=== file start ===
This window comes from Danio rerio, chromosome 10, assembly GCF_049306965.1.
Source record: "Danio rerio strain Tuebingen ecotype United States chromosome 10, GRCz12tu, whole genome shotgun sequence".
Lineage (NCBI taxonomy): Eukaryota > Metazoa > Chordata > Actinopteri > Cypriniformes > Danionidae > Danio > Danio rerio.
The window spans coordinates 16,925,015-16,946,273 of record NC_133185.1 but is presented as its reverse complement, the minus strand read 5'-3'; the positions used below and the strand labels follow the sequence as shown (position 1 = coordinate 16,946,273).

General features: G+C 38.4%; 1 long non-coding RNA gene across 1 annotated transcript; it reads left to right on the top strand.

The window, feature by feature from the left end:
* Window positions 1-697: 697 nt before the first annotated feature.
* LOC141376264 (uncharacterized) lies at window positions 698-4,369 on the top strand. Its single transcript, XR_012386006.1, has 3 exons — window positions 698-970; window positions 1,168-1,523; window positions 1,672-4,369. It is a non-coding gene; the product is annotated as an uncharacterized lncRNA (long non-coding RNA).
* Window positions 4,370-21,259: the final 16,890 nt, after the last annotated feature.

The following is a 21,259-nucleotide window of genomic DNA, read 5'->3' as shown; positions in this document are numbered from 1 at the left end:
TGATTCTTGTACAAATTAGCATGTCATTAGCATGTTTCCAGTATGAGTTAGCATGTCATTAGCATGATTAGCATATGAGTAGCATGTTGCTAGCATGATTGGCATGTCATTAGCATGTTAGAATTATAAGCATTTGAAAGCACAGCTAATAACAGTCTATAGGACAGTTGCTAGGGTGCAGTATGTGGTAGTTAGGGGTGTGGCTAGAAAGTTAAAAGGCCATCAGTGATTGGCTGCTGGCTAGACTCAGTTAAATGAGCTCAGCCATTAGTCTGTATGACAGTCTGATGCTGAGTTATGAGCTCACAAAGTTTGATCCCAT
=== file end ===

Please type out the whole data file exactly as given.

This window comes from Danio rerio, chromosome 10, assembly GCF_049306965.1.
Source record: "Danio rerio strain Tuebingen ecotype United States chromosome 10, GRCz12tu, whole genome shotgun sequence".
Lineage (NCBI taxonomy): Eukaryota > Metazoa > Chordata > Actinopteri > Cypriniformes > Danionidae > Danio > Danio rerio.
The window spans coordinates 16,925,015-16,946,273 of record NC_133185.1 but is presented as its reverse complement, the minus strand read 5'-3'; the positions used below and the strand labels follow the sequence as shown (position 1 = coordinate 16,946,273).

General features: G+C 38.4%; 1 long non-coding RNA gene across 1 annotated transcript; it reads left to right on the top strand.

The window, feature by feature from the left end:
* Window positions 1-697: 697 nt before the first annotated feature.
* LOC141376264 (uncharacterized) lies at window positions 698-4,369 on the top strand. Its single transcript, XR_012386006.1, has 3 exons — window positions 698-970; window positions 1,168-1,523; window positions 1,672-4,369. It is a non-coding gene; the product is annotated as an uncharacterized lncRNA (long non-coding RNA).
* Window positions 4,370-21,259: the final 16,890 nt, after the last annotated feature.

The following is a 21,259-nucleotide window of genomic DNA, read 5'->3' as shown; positions in this document are numbered from 1 at the left end:
TGATTCTTGTACAAATTAGCATGTCATTAGCATGTTTCCAGTATGAGTTAGCATGTCATTAGCATGATTAGCATATGAGTAGCATGTTGCTAGCATGATTGGCATGTCATTAGCATGTTAGAATTATAAGCATTTGAAAGCACAGCTAATAACAGTCTATAGGACAGTTGCTAGGGTGCAGTATGTGGTAGTTAGGGGTGTGGCTAGAAAGTTAAAAGGCCATCAGTGATTGGCTGCTGGCTAGACTCAGTTAAATGAGCTCAGCCATTAGTCTGTATGACAGTCTGATGCTGAGTTATGAGCTCACAAAGTTTGATCCCAT